I think that there is so much to learn about the publishing industry, that it’s impossible to learn it all from a class or even a college degree. The industry is competitive, with there being hundreds of thousands of published books through publishing houses each year, not to mention the staggering amount of self published books. If you’re not trying to make writing your day job, feel free to shrug this off and go about to the beat of your own drum. If you’re looking to make a profit and become a national best seller, this is not good news.
The good news? It is SO easy to learn about your target market’s competition. What makes a certain book sell more than others? What do certain books get crazy criticism for? What makes a book cult-classic worthy?
With a bit of time and market research, these answers can be found for free and incorporated into your work and strategy.
So what can you learn from successful books in your same genre?
1. What style of writing tends to be more popular.
If you’re writing historical fiction, chances are that the omnipresent third person narrative will be better received than a modern day first person narrative. Read the other books in your genre that sell the best, and take note of what narration style is most common.
2. How to formulate a good zinger.
Most books on the best seller list have that one line or question that sums up the basic gist of the story. Example: “In a powerful and original debut about a world where the Guild decides everything, one extraordinary girl dares to defy the power of men and the boundaries of love.” Even the beloved “Harry Potter and the Sorcerer’s Stone” had a tagline: “From the surprising way he is greeted by a lovable giant, to the unique curriculum and colorful faculty at his unusual school, Harry finds himself drawn deep inside a mystical world he never knew existed and closer to his own noble destiny.” Looking at these helps you think about the overall message and plot of your story. Try to boil it down to a sentence like this. If you can’t, it’s time to do some serious thinking about how you will try to sell your idea.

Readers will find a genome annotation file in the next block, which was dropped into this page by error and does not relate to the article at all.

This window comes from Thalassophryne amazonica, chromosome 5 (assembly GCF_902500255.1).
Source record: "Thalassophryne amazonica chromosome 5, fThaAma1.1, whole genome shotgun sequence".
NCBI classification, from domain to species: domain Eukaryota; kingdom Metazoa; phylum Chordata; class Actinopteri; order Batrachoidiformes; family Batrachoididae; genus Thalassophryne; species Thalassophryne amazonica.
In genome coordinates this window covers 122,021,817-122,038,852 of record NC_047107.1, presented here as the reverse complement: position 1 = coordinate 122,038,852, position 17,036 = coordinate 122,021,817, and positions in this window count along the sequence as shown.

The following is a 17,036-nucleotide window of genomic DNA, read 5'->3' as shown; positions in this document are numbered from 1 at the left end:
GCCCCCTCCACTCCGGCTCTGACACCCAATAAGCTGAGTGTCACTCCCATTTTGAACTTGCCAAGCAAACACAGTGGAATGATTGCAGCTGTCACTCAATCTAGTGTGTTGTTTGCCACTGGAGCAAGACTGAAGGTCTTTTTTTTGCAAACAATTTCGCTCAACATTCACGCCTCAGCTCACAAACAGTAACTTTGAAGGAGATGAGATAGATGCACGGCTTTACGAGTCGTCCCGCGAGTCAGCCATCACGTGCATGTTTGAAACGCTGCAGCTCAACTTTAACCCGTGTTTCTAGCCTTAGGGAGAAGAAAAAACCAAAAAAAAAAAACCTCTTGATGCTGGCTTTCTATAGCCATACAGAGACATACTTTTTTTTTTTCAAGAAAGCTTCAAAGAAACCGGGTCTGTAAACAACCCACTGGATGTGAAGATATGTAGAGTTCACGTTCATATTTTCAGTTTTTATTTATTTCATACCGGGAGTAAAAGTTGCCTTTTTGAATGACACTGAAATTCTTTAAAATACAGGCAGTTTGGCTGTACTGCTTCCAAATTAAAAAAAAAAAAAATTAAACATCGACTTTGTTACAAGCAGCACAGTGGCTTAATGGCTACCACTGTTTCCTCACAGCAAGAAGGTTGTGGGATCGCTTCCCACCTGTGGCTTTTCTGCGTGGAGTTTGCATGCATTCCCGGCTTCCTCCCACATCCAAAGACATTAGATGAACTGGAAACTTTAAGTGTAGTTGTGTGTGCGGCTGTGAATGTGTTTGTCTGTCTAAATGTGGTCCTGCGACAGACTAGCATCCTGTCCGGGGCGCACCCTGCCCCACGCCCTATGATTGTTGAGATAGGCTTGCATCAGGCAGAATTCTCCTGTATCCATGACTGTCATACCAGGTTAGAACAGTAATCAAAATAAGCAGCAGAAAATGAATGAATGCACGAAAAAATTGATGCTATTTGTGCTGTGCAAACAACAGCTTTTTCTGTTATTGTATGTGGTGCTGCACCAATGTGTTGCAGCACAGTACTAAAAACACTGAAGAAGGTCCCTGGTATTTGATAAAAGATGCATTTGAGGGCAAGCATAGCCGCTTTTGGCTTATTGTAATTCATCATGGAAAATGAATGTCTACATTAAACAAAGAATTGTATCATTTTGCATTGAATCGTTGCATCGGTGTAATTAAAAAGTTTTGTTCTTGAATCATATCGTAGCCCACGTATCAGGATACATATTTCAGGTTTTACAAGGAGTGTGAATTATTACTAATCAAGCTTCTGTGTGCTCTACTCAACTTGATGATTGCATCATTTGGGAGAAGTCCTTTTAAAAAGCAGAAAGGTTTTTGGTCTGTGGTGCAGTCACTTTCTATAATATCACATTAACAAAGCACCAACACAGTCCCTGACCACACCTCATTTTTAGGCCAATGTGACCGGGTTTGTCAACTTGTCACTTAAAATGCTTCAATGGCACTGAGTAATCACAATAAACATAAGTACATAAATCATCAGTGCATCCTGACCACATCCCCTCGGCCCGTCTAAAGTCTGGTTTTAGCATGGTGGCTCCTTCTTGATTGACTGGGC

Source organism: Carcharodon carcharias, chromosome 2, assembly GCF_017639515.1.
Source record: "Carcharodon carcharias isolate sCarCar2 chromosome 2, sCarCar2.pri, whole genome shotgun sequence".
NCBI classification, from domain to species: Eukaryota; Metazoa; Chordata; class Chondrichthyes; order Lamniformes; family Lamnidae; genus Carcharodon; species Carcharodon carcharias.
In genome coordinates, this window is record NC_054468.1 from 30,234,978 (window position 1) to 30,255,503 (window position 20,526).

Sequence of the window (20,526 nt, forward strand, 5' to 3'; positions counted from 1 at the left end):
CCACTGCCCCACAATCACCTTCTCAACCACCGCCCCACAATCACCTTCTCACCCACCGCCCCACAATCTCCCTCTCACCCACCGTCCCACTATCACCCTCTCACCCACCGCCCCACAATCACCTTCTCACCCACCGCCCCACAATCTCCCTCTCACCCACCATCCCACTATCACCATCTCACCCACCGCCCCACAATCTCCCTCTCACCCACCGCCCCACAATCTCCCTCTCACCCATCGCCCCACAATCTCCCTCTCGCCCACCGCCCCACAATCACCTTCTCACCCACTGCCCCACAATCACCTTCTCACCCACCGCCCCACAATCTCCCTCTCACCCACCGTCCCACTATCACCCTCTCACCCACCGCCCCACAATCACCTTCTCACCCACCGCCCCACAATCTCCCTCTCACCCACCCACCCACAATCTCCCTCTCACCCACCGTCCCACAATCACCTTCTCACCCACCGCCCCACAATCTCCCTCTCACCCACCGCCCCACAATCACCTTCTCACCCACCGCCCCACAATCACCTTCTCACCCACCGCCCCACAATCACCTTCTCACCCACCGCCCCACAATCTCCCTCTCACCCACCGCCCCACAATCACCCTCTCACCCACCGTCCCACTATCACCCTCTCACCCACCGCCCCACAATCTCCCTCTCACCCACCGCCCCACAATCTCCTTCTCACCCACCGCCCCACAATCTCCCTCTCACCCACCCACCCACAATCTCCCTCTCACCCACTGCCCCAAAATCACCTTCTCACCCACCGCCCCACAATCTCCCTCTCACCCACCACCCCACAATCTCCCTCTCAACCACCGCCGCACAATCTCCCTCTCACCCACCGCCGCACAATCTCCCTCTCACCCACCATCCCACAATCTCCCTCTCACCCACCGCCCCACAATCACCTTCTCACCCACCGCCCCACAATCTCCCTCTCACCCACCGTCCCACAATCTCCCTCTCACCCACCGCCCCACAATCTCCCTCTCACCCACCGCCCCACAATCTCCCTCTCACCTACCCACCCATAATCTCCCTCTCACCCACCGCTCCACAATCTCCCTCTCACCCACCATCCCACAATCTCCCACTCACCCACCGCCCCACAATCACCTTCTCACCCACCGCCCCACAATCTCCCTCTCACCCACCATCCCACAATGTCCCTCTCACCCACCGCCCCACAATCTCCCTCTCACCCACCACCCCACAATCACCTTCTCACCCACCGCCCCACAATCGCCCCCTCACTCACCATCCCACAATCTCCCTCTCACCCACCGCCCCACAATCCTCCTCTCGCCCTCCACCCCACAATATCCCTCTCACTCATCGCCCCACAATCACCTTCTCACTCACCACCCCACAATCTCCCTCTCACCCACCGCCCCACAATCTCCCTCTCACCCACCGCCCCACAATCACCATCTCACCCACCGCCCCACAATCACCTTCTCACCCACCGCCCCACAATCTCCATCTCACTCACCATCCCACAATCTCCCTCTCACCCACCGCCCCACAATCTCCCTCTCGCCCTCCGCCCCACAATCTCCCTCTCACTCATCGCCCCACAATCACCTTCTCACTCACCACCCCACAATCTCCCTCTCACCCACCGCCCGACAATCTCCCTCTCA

3. Popular plot trends
Even though each book is different, each genre will have a similar popular plot pattern. Fantasy books tend to focus around royalty, adventure, and teamwork/alliances (Game of Thrones, Robert Jordan books). Dystopian series tend to focus around a struggling female protagonist, set on righting a wrong, or following gut instincts about the government. Learn what plot patterns sell well. HOWEVER, just because these plots sell well doesn’t mean that you have to make your plot similar. Do what you want with the information you find. Maybe you can incorporate bits and pieces. Maybe you’ll do the dead opposite. Just KNOW what your market wants, and make an informed decision based off of that.
4. What makes a good character.
There are some protagonists or characters that people go absolutely nuts for. Heathcliffe, Katniss, Harry Potter, Mr. Darcy. And then there are the characters/protagonists that get under your skin. I, for one, CANNOT stand any of the main characters in the Matched series by Ally Condie. I think the books are great, and I’ll read them. But I cannot sympathize with Ky. I know this is my personal opinion, and that many love these characters, but I just don’t want to write characters similar to these ones. The book series has sold extremely well, but I just do not do not do NOT want to have characters similar to these in any regard. So, I learned something from studying a series in the same genre as mine.
5. How to craft a personal favorite
One of the many benefits of going out and writing your own story is that you can feel free to mash things up. Maybe you absolutely love the story line/premise of a book, but you do not like the ending. Maybe you have a character you love, but you hate the situations they are stuck in. Maybe there is a love triangle you find particularly intriguing, but you grow frustrated at the progression of affairs. Now, I’m not saying that you should just flat out copy parts and throw them together (although you definitely could). My recommendation is to take the core of your favorite parts, and incorporate them into your brilliant story. Make it a book that would be your favorite, that you could read over and over again.
A lot can be learned about the writing craft by simply reading other books in your genre. The more you write, the more you’ll recognize certain patterns and techniques used by writers successful in your target audience.
The real beauty of being an author is that there is rarely cut-throat competition. Yes, there are books and authors we’d like to get ahead of, but there generally are no personal vendettas. We all write because we love to write or because we have something to say. And we all can teach each other through our success and our mistakes.